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VA guides Veteran out of darkness

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Arthur Saenz


VA professionals help blind Vet learn to live and work independently

Standing in front of a long stainless-steel table in the inpatient kitchen at the VA Salt Lake City Health Care System, Army Veteran Arthur Saenz prepared salads for the lunch rush, topping each bowl with cherry tomatoes.

You wouldn’t know from watching him work, but 25-year-old Saenz is blind.

“It basically took an army to get me to where I’m at now,” he said.

Saenz joined the military shortly after high school. While still at basic training, he noticed something going “wonky” with his sight.

“I just assumed I was tired because, you know, they like to tire you out in basic,” he said. “But the next day, I woke up with the sight I have today.”

Saenz received an irregular discharge and went back home to Iowa where he and his wife lived for several dark and confusing years.

“I was alone and felt like no one was there for me. I was consistently told I wasn’t good enough or that I couldn’t support my wife because I was blind. That was very difficult. Very difficult.”

The meeting that changed everything

A chance meeting in a parking lot changed that.

“We ran into someone from DAV (Disabled American Veterans). And they were like, ‘It can’t hurt. Let’s put in a claim for you and let’s get it figured out.’”

With the help of DAV and the local VA, Saenz received a service-connection for his disability. More important, he gained access to VA professionals who could help him learn to live without sight.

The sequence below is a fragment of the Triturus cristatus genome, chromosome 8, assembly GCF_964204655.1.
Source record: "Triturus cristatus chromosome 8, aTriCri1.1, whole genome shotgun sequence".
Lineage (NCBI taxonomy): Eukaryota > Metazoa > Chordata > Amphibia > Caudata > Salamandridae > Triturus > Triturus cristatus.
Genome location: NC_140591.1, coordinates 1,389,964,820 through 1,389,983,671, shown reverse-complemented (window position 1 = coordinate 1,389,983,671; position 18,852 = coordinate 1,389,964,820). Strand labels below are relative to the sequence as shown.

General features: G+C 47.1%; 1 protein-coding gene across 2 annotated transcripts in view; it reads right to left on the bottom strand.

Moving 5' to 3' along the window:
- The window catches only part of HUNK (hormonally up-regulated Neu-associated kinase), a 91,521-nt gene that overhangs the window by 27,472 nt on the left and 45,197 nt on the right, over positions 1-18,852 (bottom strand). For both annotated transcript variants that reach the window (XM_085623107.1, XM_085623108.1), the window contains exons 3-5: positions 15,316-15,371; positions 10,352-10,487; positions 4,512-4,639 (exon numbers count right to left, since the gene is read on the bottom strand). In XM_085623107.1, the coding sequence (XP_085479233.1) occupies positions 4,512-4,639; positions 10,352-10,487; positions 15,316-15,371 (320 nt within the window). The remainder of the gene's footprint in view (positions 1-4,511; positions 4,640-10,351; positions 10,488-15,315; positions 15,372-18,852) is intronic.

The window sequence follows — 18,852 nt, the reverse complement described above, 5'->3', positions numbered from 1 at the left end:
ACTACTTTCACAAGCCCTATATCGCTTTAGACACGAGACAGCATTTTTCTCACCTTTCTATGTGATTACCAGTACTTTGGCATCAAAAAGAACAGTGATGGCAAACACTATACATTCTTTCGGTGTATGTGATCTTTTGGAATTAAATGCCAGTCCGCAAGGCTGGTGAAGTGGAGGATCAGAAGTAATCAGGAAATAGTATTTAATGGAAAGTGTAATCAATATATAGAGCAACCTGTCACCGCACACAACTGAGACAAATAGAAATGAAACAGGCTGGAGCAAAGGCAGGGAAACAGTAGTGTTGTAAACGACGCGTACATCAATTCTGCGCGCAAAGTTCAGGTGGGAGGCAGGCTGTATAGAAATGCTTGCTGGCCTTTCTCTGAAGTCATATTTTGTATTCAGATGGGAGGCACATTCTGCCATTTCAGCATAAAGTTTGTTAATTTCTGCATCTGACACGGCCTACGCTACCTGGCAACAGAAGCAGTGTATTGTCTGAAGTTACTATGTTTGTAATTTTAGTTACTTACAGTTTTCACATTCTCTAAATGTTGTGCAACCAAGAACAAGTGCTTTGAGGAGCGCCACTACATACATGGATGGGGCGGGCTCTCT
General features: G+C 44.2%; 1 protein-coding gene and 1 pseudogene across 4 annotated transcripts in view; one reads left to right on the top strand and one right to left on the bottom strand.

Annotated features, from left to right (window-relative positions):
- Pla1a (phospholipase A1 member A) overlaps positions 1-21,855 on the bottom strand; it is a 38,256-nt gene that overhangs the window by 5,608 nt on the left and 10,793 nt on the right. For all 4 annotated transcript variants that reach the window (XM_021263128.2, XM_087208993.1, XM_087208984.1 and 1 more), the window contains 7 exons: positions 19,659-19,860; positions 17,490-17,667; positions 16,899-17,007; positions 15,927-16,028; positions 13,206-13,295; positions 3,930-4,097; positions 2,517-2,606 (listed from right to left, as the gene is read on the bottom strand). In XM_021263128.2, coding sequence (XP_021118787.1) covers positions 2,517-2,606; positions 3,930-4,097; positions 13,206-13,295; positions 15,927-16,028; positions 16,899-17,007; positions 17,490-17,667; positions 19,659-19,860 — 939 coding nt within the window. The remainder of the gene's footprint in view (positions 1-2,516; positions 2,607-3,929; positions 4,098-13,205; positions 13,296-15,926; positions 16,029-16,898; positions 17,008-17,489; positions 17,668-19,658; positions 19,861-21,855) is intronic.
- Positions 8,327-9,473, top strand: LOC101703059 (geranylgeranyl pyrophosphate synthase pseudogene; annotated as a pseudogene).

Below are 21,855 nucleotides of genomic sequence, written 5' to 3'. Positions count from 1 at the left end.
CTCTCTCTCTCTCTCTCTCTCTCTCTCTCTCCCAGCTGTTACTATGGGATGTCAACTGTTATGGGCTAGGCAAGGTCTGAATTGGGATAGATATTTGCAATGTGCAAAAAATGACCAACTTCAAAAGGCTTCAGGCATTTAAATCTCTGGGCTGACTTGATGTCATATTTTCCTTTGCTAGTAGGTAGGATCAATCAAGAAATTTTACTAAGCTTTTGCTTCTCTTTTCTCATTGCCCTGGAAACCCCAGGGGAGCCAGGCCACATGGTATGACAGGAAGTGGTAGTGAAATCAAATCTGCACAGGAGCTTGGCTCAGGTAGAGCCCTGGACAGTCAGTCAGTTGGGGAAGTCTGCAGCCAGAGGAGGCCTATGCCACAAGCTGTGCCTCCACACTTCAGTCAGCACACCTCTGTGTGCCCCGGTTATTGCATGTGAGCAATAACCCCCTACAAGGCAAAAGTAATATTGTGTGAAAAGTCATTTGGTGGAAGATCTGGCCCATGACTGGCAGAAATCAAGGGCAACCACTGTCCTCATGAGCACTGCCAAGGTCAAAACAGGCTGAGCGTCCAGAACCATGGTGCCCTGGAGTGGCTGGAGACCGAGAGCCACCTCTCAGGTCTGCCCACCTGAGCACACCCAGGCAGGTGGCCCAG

During a three-month intensive living and mobility course at the Hines VA Medical Center in Chicago, Saenz learned basic skills, such as using a knife, cooking, reading Braille and using adaptive technology to navigate the world. He also learned how to hike unassisted. He was able put those skills to good use when he and his wife moved to the mountain town of American Fork, Utah.

At nearby VA Salt Lake City, Saenz met recreation therapist Heather Brown, who introduced him to low vision clinic instructors Thomas Wolf and Darren Lindsay.

“His skills were really good when he came to us,” Wolf said. “He just needed to get familiar with his new neighborhood.”

Still, something was missing for Saenz: a job. Vocational rehabilitation counselor Mari Hanson connected him with the position he has today with the hospital food service.

“You know there is hope”

Saenz plans to attend culinary school and eventually open his own restaurant.

He’s eager to give credit to everyone who helped him get where he is today. And he has a message for visually impaired people who are struggling to find their place in the world.

“Please don’t give up, because you know there is hope. Get help, find someone that’s willing to take the time and help you get through these obstacles.”


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